The roll out of stations makes glaciers look like F1 cars. After two weeks, five more stations went live (including the reopening of a broken station). In the following two weeks, only one more.
Unless I can’t count, we still don’t have 50 stations open – given their current lag in opening stations, I doubt that they can do the rest by the end of the year – let alone another 100 in the new 14 months.
Stations in key areas are still not open – Southbank and the Northern end of The Valley are cases in point.

The Service:
When it works, it works brilliantly.
When it doesn’t, often staff don’t know how to solve the problem, or they don’t have the resources to do so. Being told that they don’t have the staff to move bikes when stations get full regularly isn’t what you want to hear. Being told they don’t have the staff to move bikes on the weekend is even worse.
The last official comment I can find states that subscriptions were increasing at around 60 a day. There was a little over 1000 by the end of the first weekend, so that would put membership at around 1,800 so far if registrations remained constant.  I was told today by a fellow CityCycler that there were just under 2,000.
The service does work. I came across bike #00001 on Saturday morning. I took her for three rides before she disappeared from Merthyr this morning. I had just picked a new bike and lo and behold a girl rides up to do her shopping on #00001. Someone had ridden it to another station and she had picked it up taking it on yet another journey. One bike had taken three people off the bus or out of their car in just the space of a few hours.

Highlights:
Riding in the early morning sun along the boardwalk at Teneriffe (frequently).
Having a chat with an old man about how much he loves CityCycle as we ran into eachother in a cafe, both with our CityCycle bags and helmets.
Hearing friends and acquaintances explain excitedly that their stations were getting closer to opening.
Seeing the same faces on the bikes… sometimes I am reminded of the Prius Smug episode in Southpark… we do look pretty pleased with ourselves.
Riding to meet friends for dinner, parties, coffee and picnics and not once having to wait for a bus or circle the block over and over for a park.
Seeing that I can ride to BIFF.
Getting fitter.

Low Lights:
Poor Customer Service at the Call Centre.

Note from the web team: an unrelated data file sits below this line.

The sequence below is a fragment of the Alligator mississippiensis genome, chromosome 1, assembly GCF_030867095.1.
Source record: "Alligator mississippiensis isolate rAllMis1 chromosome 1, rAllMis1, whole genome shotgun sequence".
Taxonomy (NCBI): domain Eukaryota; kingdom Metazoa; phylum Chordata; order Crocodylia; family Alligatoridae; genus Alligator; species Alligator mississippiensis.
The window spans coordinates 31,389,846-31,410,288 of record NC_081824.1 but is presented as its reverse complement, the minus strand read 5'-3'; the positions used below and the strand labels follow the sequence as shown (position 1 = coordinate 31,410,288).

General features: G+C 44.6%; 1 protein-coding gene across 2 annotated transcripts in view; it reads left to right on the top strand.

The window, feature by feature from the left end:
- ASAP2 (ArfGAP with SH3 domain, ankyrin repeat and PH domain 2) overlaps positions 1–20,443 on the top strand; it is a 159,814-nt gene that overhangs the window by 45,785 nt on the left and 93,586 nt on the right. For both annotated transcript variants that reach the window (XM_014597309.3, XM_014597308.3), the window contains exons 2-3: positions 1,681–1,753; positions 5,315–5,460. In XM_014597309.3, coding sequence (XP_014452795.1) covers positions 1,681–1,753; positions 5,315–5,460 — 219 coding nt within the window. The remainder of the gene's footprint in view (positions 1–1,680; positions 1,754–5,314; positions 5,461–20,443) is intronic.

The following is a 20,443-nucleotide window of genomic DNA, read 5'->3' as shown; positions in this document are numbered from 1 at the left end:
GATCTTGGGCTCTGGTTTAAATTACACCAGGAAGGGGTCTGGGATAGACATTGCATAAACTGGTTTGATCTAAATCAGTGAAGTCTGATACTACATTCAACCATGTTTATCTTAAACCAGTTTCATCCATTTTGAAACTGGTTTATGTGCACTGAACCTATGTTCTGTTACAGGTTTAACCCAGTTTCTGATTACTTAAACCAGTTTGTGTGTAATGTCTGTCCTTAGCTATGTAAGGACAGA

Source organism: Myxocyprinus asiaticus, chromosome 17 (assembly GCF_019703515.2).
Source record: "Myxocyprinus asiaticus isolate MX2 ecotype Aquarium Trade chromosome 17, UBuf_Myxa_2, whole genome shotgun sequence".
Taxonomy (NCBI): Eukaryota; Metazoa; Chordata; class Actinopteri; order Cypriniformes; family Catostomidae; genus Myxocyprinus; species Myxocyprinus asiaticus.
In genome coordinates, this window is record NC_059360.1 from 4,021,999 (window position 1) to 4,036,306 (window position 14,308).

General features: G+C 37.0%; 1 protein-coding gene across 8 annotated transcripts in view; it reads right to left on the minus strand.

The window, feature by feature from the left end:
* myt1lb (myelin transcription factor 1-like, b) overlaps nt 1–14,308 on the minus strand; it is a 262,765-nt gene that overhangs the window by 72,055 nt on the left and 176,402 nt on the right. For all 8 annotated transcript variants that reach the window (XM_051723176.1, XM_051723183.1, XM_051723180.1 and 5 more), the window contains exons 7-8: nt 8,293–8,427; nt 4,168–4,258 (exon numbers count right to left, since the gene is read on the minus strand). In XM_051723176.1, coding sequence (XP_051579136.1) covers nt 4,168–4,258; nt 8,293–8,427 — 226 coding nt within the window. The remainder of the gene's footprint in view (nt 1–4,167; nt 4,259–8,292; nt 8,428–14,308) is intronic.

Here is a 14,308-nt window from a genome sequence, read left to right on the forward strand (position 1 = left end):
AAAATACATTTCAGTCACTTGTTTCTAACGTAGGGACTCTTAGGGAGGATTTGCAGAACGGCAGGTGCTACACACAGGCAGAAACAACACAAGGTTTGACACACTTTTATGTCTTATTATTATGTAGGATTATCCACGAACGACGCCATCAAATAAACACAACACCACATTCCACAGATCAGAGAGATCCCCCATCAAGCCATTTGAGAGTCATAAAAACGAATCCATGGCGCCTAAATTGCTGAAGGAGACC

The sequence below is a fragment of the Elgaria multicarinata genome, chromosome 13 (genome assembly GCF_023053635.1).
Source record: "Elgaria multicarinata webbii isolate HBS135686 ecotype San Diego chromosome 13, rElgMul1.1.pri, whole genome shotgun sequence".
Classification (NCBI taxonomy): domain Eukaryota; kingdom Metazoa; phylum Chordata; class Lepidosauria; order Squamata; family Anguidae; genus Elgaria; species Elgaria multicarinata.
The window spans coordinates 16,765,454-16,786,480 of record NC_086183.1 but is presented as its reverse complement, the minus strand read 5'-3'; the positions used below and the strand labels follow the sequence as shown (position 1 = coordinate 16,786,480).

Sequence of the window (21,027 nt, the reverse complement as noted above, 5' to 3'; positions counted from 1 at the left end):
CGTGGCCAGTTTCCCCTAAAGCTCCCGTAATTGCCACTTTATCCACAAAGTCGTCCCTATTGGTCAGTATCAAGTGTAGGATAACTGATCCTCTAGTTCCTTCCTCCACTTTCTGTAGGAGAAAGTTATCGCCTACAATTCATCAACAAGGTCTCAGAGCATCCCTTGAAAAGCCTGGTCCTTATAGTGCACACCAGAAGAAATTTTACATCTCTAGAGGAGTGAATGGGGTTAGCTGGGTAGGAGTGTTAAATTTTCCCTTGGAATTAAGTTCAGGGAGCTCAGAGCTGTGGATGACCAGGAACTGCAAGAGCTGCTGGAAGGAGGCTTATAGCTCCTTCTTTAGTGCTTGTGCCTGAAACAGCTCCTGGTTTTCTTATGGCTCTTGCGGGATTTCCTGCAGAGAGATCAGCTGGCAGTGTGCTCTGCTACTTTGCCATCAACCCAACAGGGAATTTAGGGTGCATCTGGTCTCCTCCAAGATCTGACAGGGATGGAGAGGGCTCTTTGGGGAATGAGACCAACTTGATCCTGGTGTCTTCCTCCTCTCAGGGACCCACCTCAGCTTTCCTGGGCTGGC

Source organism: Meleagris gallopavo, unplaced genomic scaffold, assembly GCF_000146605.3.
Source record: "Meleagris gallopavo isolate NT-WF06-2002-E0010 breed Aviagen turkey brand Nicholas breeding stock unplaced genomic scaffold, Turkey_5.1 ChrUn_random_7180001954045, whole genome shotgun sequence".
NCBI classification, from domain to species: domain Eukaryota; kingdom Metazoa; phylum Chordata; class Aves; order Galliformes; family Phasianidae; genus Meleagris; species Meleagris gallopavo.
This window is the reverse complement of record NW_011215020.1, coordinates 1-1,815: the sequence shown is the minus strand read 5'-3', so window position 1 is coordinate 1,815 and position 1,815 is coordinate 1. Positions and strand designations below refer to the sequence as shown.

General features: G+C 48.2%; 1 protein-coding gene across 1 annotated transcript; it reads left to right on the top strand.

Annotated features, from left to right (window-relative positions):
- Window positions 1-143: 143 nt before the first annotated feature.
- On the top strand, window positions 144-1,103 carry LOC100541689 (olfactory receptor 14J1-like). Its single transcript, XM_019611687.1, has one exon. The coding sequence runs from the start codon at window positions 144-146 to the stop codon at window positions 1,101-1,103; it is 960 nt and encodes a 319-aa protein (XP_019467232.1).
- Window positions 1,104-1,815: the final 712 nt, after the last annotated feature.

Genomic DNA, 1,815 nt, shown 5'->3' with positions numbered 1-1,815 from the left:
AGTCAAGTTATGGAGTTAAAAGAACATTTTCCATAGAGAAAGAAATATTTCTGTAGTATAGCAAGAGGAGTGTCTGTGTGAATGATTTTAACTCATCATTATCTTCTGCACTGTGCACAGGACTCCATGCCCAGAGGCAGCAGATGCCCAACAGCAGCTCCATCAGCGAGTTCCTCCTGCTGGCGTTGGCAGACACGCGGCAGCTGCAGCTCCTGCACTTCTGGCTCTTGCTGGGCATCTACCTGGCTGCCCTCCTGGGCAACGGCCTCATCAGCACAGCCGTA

Almost getting taken out by a silver Audi that swerved in front of me, blocking the bike lane, to reverse park.
Almost riding into a silver BMW that braked through a stop sign into the bike lane at a T intersection.
Almost falling off my CityCycle when I was seeing if you could ride the bike into the rack.
Planning a night out, only to find out that there were still no stations live within 500m of the venue – I just ended up walking.

A month in, we are still at #twopandas though on some brilliant mornings it is a 5 star start to my day. We have a long way to go yet.

#twopandas
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Are the naysayers right about CityCycle?

You can tell this station isn't in New Farm or Teneriffe - There are lots of spaces AND bikes.

I have been a vocal supporter of CityCycle, forgiving their many errors and tardiness as teething problems, but still doggedly showering love on the program. But are those who say CityCycle will fail actually correct? All that I see cite the helmet laws as the nail in the coffin for CityCycle, but I think CityCycle’s greatest challenge is CityCycle themselves.

Looking back, the signs were all there.

I remember the day before CityCycle went live, I called their Call Centre to confirm that my location stations would be open on the 1st of October, and that their use wouldn’t be delayed until after Senor CanDo had done his official (and I suggest only) ride. I was reassured that my stations would be opened at 5am. At 5.15am I went to hire a bike, no bikes. Infact, only one of the two stations opened (with no bikes until 2.30pm) and the second station still hasn’t opened. A third station (and my closest) still isn’t finished, though I do see workers every few days. I should say, station building isn’t JCD’s fault, it is done by the council.